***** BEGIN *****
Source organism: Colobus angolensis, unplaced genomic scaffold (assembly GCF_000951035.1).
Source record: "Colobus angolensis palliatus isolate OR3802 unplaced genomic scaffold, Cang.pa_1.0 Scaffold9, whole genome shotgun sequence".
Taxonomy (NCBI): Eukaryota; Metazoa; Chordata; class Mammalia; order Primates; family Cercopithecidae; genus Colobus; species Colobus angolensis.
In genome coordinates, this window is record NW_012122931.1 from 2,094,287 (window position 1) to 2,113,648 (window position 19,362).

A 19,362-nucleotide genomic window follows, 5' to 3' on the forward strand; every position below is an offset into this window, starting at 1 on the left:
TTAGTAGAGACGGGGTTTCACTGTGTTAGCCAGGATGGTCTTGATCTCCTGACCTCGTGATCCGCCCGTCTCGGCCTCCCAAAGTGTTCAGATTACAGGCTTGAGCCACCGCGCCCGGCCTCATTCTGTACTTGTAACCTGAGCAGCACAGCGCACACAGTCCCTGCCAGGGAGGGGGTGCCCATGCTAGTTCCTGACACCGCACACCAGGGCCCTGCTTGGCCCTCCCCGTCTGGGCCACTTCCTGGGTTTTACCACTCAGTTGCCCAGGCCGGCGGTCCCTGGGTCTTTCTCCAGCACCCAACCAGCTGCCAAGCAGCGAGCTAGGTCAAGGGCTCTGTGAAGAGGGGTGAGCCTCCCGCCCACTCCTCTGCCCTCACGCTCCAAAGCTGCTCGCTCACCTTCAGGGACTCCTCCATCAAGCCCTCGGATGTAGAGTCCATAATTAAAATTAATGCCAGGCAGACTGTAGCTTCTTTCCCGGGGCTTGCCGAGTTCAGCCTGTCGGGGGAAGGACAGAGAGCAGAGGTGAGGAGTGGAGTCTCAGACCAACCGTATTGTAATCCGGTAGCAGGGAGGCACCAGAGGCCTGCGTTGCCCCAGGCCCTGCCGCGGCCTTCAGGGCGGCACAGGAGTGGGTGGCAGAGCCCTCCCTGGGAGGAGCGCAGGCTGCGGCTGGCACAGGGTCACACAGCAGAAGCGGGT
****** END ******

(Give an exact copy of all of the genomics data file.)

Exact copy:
Source organism: Colobus angolensis, unplaced genomic scaffold (assembly GCF_000951035.1).
Source record: "Colobus angolensis palliatus isolate OR3802 unplaced genomic scaffold, Cang.pa_1.0 Scaffold9, whole genome shotgun sequence".
Taxonomy (NCBI): Eukaryota; Metazoa; Chordata; class Mammalia; order Primates; family Cercopithecidae; genus Colobus; species Colobus angolensis.
In genome coordinates, this window is record NW_012122931.1 from 2,094,287 (window position 1) to 2,113,648 (window position 19,362).

A 19,362-nucleotide genomic window follows, 5' to 3' on the forward strand; every position below is an offset into this window, starting at 1 on the left:
TTAGTAGAGACGGGGTTTCACTGTGTTAGCCAGGATGGTCTTGATCTCCTGACCTCGTGATCCGCCCGTCTCGGCCTCCCAAAGTGTTCAGATTACAGGCTTGAGCCACCGCGCCCGGCCTCATTCTGTACTTGTAACCTGAGCAGCACAGCGCACACAGTCCCTGCCAGGGAGGGGGTGCCCATGCTAGTTCCTGACACCGCACACCAGGGCCCTGCTTGGCCCTCCCCGTCTGGGCCACTTCCTGGGTTTTACCACTCAGTTGCCCAGGCCGGCGGTCCCTGGGTCTTTCTCCAGCACCCAACCAGCTGCCAAGCAGCGAGCTAGGTCAAGGGCTCTGTGAAGAGGGGTGAGCCTCCCGCCCACTCCTCTGCCCTCACGCTCCAAAGCTGCTCGCTCACCTTCAGGGACTCCTCCATCAAGCCCTCGGATGTAGAGTCCATAATTAAAATTAATGCCAGGCAGACTGTAGCTTCTTTCCCGGGGCTTGCCGAGTTCAGCCTGTCGGGGGAAGGACAGAGAGCAGAGGTGAGGAGTGGAGTCTCAGACCAACCGTATTGTAATCCGGTAGCAGGGAGGCACCAGAGGCCTGCGTTGCCCCAGGCCCTGCCGCGGCCTTCAGGGCGGCACAGGAGTGGGTGGCAGAGCCCTCCCTGGGAGGAGCGCAGGCTGCGGCTGGCACAGGGTCACACAGCAGAAGCGGGT